Mr Umunna claims to have incriminating documentation that certain construction workers were blacklisted from working on the Crossrail project for reasons other than their ability to do the job. He has also sent the documents to the government minister responsible for business.
Speaking on the issues at Crossrail, Mr Umunna told a parliamentary Westminster Hall debate: “The first case concerns emails that I have been passed which were circulated between contractors and the employee relations department at Crossrail which detail questionable surveillance of workers that took place at a peaceful demonstration at a Crossrail site in 2016.
“The evidence which I will supply after this debate to the minister illustrates that a number of construction workers were being closely watched there and sensitive personal information was being collected in relation to them.
“Two of the workers concerned who were subject to that surveillance have since sought to obtain further employment on Crossrail and did so through agencies advertising positions. However as soon as they relayed their names there was a delay and then they were subsequently given an excuse as to why the positions have been filled.”
His evidence suggests that trades union activism remains an obstacle to securing work in construction, despite the supposed collapse of the Economic League and Consulting Association, funded and organised by major contractors to blacklist those they considered ‘undesirable’.
Mr Umunna told his fellow MPs: “One subcontractor has actually told Unite that the consequences of him employing a Unite member would be the refusal of future work and for obvious reasons the sub-contractor does not wish to disclose their identity.”
Mr Umunna raised a second case of an electrician, who has been seeking work in the industry since “raising a grievance whilst working on Crossrail. He has since applied for hundreds of job vacancies almost always being turned down.”
The worker served Crossrail with a subject access request and Mr Umunna has been given a copy of those documents. Mr Umunna said: “They reveal Crossrail and three of its contractors exchanging sensitive personal data concerning this individual’s previous employment, and the issues and grievances he had raised there. On the face of it, the data appears to be processed for the purpose of determining the individual’s suitability for employment related to his trade union activities. The very strong inference from the documents is that some kind of vetting operation was in operation between Crossrail, its contractors and the agencies involved.”
Mr Umunna promised to pass all the information on contemporary blacklisting to Margot James, the business minister who attended the debate.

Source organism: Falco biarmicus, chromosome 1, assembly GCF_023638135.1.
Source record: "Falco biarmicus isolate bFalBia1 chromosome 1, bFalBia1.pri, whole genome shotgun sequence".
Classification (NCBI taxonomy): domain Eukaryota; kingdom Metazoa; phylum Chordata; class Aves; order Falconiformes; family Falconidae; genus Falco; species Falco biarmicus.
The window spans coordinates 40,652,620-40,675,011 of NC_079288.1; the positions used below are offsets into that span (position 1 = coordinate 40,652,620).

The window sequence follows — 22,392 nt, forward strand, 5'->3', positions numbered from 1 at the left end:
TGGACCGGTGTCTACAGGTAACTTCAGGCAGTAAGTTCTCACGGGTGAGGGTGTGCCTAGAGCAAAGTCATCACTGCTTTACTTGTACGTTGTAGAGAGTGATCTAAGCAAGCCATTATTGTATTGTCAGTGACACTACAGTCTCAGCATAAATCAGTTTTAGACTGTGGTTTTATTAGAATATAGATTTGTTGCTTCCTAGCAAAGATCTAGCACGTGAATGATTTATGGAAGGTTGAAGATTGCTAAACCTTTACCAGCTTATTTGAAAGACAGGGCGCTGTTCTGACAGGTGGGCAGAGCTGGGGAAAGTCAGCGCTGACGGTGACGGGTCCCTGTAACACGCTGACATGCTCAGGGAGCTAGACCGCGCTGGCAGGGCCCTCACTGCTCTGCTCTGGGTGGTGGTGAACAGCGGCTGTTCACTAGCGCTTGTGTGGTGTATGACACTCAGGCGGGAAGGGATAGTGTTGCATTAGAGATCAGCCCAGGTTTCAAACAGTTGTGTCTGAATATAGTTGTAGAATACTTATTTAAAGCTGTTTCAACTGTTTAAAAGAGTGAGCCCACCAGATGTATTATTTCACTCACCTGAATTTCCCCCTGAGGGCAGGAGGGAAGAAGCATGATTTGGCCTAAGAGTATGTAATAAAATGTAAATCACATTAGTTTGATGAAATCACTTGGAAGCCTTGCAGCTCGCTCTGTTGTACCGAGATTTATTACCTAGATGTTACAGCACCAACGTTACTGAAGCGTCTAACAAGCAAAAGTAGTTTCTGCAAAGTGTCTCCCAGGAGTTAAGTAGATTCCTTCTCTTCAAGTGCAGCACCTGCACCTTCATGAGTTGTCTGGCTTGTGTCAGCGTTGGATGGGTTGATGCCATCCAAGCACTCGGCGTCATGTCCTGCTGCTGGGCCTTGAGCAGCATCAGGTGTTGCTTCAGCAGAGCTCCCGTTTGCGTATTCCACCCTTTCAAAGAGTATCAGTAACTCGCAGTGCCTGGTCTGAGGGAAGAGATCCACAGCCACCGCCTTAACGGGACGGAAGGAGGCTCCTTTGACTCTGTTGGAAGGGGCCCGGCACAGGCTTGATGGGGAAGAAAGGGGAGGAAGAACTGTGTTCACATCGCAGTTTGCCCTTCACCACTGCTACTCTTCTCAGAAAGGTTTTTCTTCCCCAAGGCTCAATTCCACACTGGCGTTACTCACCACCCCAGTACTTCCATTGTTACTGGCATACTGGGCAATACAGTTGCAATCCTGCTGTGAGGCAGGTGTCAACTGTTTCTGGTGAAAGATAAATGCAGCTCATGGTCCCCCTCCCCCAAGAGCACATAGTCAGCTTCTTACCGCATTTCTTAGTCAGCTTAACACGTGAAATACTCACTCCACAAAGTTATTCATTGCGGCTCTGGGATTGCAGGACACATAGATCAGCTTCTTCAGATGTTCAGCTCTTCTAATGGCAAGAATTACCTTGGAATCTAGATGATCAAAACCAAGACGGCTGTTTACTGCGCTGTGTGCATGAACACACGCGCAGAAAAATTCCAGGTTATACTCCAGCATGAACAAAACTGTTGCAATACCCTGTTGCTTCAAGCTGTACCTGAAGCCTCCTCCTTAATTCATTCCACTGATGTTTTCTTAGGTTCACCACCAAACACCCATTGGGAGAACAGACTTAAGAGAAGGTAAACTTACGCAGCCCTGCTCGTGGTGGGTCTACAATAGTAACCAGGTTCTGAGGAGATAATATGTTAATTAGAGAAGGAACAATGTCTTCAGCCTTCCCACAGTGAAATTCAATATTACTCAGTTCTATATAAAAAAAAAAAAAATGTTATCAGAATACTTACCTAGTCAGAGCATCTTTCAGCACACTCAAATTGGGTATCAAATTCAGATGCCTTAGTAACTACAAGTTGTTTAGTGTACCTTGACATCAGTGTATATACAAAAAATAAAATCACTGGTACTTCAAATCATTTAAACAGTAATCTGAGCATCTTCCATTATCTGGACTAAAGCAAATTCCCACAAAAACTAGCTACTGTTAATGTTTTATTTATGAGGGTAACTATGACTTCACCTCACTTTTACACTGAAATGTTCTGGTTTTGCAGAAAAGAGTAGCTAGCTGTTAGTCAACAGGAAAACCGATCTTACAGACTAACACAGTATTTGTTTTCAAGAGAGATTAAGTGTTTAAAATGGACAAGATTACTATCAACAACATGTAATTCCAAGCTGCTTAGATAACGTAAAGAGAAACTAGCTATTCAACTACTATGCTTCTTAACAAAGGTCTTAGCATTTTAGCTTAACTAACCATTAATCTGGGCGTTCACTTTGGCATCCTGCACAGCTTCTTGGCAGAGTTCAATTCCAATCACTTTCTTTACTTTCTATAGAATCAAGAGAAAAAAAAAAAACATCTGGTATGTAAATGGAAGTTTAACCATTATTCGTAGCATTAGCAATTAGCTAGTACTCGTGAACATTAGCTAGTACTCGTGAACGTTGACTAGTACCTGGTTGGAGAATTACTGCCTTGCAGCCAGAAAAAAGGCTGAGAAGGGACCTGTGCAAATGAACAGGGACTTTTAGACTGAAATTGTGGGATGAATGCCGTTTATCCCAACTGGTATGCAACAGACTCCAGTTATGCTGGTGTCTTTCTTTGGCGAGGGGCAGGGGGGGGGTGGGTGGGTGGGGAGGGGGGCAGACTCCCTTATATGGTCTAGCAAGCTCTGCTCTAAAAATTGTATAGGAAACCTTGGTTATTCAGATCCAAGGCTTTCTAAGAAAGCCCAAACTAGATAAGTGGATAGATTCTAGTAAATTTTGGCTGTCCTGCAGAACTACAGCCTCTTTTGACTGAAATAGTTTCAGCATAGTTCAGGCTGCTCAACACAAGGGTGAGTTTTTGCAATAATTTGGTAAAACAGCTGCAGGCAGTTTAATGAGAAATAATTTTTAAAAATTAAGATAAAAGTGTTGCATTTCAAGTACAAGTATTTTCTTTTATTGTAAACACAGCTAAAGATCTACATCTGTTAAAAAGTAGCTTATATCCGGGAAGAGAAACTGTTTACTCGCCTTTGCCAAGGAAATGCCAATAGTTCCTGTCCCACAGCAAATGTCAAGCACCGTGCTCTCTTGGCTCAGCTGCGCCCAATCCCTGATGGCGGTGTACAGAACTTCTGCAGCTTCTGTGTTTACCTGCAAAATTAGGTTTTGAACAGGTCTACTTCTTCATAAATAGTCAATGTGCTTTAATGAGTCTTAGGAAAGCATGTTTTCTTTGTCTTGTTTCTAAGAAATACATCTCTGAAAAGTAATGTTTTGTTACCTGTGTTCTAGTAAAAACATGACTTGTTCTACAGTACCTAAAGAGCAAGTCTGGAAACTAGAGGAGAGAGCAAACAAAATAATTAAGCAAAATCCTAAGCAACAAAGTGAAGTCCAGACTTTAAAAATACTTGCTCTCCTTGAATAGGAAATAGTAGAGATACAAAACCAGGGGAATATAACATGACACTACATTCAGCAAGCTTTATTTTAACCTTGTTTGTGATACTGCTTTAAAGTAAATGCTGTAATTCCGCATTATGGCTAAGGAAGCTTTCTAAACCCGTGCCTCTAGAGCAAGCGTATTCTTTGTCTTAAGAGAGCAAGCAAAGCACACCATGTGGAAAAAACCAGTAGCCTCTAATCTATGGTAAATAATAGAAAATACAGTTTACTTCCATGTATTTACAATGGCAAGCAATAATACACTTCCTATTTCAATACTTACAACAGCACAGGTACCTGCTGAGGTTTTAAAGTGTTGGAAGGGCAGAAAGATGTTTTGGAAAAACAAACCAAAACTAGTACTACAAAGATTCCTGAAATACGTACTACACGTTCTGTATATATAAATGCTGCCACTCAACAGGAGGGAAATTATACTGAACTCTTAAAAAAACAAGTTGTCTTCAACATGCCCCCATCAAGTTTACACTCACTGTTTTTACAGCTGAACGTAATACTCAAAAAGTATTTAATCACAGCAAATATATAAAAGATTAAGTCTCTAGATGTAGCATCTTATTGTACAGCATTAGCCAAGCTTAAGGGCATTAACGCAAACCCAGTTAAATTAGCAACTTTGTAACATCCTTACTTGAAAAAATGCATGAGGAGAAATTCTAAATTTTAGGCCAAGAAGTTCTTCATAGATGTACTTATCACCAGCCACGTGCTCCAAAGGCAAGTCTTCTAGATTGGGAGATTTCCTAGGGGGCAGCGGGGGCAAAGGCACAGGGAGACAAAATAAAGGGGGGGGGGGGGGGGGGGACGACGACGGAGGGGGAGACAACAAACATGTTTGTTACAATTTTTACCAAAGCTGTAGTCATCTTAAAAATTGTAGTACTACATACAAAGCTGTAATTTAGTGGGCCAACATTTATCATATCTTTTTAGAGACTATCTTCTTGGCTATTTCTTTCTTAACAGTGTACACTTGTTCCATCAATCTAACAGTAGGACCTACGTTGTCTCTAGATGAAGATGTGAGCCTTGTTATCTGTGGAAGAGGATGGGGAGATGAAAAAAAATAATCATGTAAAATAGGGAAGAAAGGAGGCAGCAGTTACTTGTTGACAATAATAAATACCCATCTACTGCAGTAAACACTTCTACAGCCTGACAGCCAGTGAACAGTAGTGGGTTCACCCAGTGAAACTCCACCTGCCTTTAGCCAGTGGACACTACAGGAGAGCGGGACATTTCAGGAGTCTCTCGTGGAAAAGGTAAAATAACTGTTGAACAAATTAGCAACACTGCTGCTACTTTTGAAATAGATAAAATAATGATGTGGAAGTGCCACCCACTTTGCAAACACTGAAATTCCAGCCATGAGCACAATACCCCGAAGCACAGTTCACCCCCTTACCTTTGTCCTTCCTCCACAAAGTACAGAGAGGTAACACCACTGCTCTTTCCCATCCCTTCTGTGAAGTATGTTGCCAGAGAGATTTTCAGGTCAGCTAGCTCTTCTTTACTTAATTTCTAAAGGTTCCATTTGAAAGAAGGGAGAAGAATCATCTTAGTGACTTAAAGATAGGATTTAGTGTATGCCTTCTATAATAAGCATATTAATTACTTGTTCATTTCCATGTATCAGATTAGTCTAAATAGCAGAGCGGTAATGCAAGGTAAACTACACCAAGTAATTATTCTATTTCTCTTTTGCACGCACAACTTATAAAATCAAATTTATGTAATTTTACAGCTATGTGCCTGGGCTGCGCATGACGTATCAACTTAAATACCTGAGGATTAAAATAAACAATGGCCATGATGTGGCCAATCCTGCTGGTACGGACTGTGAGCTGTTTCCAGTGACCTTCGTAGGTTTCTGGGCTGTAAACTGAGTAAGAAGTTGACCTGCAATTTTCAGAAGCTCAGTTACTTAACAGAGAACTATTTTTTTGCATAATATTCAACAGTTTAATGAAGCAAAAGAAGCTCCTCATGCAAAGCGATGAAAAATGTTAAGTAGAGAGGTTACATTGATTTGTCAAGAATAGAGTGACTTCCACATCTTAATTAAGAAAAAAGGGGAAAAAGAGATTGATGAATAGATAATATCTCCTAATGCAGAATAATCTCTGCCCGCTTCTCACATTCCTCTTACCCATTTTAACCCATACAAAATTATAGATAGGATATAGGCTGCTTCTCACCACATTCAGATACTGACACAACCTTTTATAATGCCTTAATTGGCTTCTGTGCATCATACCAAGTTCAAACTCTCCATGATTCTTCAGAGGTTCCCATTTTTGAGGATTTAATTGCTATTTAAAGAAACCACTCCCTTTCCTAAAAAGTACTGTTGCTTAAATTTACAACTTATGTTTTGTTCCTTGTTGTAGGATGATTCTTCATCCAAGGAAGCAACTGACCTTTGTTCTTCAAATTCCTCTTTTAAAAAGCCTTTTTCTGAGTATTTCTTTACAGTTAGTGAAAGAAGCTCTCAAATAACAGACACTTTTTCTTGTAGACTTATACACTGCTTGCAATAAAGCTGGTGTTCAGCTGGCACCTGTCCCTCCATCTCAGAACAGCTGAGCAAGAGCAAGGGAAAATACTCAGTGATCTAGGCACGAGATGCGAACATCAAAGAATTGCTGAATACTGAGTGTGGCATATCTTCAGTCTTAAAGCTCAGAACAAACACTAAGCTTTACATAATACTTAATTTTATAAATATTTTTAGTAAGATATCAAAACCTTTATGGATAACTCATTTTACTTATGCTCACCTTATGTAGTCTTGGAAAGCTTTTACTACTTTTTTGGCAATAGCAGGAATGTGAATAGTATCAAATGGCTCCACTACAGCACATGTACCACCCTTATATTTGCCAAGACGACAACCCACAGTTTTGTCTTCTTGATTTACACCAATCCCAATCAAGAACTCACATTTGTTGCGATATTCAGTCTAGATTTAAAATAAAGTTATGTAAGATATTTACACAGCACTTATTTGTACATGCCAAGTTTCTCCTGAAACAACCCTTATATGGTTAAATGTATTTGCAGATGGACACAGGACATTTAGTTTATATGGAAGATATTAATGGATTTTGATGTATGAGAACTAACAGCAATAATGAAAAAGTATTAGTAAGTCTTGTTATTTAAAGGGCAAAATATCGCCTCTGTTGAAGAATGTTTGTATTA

The Unite union has also sent documents to the Information Commissioners Office, concerning the way in which at least some employers on the Crossrail project have disseminated information of anyone demonstrating outside their sites.
The ICO has said the “collection of this type of data is potentially excessive”. In the view of the ICO “it raises the possibility that surveillance is being undertaken without appropriate checks and balances in place”.
Unite, the UK’s largest construction union, has called on the government to barr blacklisters from public sector contracts and to hold a full public inquiry into the issue.
Commentating on Mr Umunna’s exposé, Unite assistant general secretary Gail Cartmail said: “Contemporary blacklisting is occurring in construction. The companies concerned have learned nothing from the Consulting Association scandal.
“Crossrail and its major contractors have been caught red-handed blacklisting workers. This is a publicly funded project and the government can no longer pretend this isn’t happening. They have always claimed they are opposed to blacklisting, now is their opportunity to act.
“Workers are continuing to have their lives ruined simply for being a member of a union, standing up for their rights or raising safety concerns. The companies concerned believe that they are untouchable.
“Construction will only finally rid itself of the stench of blacklisting when effective laws are introduced which bar blacklisters from public sector contracts, effective anti-blacklisting laws are introduced which make it a criminal offence and there is a full public inquiry into the practice.”
The Crossrail project client organisation sought to distance itself from the alleged actions of some of its contractors. A spokesperson for Crossrail said: “Crossrail Limited is not aware of, and has seen no evidence of, blacklisting of any kind in connection with the Crossrail project. Crossrail seeks to maintain good relations with the trades unions and meets with them on a regular basis. In our recent meetings with Unite no such concerns have been raised with us. Indeed Unite has previously issued a joint statement with a Crossrail contractor noting that there has been no contravention of the blacklisting regulations on Crossrail.”